Scary Spooky Stories: Don't make friends with the portraits

My first-year roommate and I were determined to check off as many things on The Ubyssey’s ‘103 Things to Do at UBC’ list as we possibly could. We decided to check two things off in one night (“18: Make friends with the portraits in that bougie section of IKB – you know the ones;” and “19: Avoid the Halloween Pub Crawl at all costs”) by studying for our chemistry midterm on Halloween.

The library was eerily quiet that night as I entered with my Starbucks drink in hand. There were no sounds of keyboards tapping, no pencils scraping against paper, no quiet sniffles coming from students. The place was abandoned. I didn’t think too much of it — at least it meant I’d be able to find a seat.

I walked by the Chapman Learning Commons desk on my way to the Ridington Room, passing by the librarian. They were sitting with their arms crossed, covering their stomach with their bag. Their skin was pale, almost sickly looking. I can still remember the way their voice croaked out, “Don’t stay too long.”

I turned around to ask them about their comment, but they were gone. I walked into the study room. There was only one light on, illuminating the corner near the spiral staircase. I made my way into the corner where my friend was sitting before shrugging off my rain jacket.

We had just started studying when I felt a whisper of cold air whizz past my head, like someone had whispered something in my ear. I looked around but we were alone. I brushed it off and continued studying.

A few minutes later, I felt a shiver go down my shine, as if someone had traced their fingers over each and every one of my vertebrae. My eyes darted around, but nothing seemed out of place. I returned to my notes, but something still felt off.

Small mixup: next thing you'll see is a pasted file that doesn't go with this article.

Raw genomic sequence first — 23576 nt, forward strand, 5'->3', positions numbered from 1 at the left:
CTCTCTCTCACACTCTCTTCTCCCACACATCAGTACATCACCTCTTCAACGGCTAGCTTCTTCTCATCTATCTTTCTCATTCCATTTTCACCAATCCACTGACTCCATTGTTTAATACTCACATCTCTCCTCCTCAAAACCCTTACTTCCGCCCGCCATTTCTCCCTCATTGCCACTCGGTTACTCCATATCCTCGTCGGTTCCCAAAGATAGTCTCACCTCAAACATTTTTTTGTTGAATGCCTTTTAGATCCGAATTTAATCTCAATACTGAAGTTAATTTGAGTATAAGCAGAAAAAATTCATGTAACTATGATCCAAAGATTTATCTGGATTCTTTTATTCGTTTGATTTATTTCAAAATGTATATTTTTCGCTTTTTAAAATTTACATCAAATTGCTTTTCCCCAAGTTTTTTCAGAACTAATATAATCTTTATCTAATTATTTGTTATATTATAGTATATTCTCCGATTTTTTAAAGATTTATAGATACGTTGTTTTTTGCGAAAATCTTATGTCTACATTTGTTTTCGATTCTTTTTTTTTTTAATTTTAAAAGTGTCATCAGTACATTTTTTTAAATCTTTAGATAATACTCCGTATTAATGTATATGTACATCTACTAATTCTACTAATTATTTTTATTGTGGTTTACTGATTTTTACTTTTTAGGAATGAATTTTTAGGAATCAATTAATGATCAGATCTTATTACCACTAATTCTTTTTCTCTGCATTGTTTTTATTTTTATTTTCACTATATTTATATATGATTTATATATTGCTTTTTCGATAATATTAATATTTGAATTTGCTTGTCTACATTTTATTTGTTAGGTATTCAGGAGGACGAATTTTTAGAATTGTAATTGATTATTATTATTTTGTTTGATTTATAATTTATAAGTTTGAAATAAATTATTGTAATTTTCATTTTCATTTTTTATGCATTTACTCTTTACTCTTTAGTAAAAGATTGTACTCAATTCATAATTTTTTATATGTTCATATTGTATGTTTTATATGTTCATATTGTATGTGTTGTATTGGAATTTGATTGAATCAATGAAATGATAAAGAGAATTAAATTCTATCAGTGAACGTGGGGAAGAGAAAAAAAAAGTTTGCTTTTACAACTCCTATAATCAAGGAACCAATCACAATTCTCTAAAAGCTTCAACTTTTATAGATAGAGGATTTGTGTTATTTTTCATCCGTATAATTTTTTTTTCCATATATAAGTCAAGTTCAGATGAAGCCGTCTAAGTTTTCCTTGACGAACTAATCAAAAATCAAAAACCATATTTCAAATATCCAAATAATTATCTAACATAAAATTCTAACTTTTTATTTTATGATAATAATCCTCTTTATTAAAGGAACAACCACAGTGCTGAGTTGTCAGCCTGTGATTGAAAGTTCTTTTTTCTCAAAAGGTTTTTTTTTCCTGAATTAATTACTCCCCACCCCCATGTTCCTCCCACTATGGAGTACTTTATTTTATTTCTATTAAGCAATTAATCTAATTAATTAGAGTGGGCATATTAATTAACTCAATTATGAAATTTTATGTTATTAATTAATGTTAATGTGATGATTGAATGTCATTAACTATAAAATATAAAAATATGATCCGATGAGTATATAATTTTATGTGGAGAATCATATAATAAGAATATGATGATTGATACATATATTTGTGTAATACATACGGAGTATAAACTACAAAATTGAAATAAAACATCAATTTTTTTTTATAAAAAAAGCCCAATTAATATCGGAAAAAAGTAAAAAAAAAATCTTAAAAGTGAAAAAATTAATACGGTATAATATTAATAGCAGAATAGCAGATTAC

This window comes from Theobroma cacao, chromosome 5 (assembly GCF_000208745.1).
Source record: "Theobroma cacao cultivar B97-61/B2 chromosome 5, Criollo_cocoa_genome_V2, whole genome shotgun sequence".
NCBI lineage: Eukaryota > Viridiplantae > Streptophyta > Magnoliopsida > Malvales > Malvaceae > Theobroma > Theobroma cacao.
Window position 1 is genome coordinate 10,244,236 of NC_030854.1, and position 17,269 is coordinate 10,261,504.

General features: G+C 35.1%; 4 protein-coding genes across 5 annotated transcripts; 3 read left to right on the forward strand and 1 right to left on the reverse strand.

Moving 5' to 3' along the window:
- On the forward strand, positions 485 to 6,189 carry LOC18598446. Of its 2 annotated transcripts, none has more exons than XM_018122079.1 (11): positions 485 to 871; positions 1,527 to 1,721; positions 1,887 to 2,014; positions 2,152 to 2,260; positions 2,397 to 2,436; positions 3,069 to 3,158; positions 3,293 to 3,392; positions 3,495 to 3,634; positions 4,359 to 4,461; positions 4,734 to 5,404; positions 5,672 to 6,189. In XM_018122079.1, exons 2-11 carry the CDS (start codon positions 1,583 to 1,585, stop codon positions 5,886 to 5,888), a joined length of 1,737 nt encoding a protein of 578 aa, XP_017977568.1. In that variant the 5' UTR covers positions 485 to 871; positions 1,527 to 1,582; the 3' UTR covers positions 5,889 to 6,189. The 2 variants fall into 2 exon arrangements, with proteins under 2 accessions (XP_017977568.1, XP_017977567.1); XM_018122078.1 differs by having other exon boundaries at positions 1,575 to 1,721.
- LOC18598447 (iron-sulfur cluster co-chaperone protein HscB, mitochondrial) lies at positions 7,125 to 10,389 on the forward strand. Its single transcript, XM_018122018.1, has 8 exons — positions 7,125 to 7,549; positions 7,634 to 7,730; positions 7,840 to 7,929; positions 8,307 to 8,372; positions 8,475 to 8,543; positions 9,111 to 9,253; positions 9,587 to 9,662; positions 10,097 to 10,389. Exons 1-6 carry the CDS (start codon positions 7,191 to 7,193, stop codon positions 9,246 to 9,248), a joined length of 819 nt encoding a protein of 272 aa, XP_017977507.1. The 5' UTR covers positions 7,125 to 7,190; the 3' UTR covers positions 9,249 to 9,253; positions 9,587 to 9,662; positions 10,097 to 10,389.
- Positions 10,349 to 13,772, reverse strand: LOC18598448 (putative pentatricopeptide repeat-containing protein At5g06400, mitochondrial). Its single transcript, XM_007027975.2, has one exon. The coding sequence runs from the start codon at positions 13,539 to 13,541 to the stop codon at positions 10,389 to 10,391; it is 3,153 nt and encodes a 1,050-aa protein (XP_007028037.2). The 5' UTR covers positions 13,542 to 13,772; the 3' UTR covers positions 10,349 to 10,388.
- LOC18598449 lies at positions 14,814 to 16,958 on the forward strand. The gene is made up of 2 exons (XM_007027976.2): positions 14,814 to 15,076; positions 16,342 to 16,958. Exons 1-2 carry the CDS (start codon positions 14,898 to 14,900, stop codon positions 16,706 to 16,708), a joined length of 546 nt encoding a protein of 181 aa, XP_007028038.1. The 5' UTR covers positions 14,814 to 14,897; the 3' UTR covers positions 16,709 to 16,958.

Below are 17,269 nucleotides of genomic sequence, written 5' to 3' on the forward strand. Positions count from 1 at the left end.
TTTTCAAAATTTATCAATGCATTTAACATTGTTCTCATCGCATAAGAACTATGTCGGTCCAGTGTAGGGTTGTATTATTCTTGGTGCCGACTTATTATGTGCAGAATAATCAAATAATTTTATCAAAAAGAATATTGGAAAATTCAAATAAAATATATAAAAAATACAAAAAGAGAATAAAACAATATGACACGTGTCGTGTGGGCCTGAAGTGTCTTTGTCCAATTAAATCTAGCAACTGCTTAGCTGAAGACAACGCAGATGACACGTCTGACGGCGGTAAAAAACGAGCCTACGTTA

Suddenly my coffee tipped over, drops of cold brew spraying across the table like pumpkin-cream-flavoured bloodshed. I jumped out of my seat and my friend laughed. “I just bumped my leg on the table. Are you that scared of the storm?” they asked me. I looked out the window to see flashes of lightning outside. I slowly shook my head and we got back to studying.

Another lightning flash broke me out of my daze and I glanced at the clock. It was nearing midnight. The librarian’s words rang in my head and I began to pack up my things.

As my friend started to do the same, I noticed some movement on the wall behind them. Wait, on the wall? I stopped realizing that I did indeed see movement on the wall. The portraits were moving, like something out of Harry Potter. But the closer I looked, the more I realized these weren’t like the magic movies of my youth — the portraits were ghastly. They had lost all their colour, except for a greenish glow outlining their figures. The once adorned gowns were now torn and the friendly smiles had shifted to sinister smirks.

I hastily grabbed the rest of my stuff and backed away from the walls. I watched in horror as the portrait of Walter Gage leaned out the frame. In slow motion, his hand slowly reached around to cover my friend’s mouth, pulling them backwards. I shrieked and he looked up at me.

“They stayed too long. They’re one of us now,” he said, the corners of his mouth curling into a smirk. My friend’s eyes were wide as they were dragged closer and closer to the frame. I stood frozen as they disappeared into the portrait. There were crisp scratches on the wooden frame from where their fingers had gripped the side in desperation.

The other portraits around me started to move, their laughter closing in around me, surrounding me. The glowing bodies of past chancellors and presidents reached out to me. The bony fingers of Robert H. Lee brushed the material of my sweater, and my legs jumped into overdrive. My heart jumped into my throat as I ran out of the room. I don’t remember releasing my breath until I was outside the library walls.

I can still hear their laughter every time I walk past that room.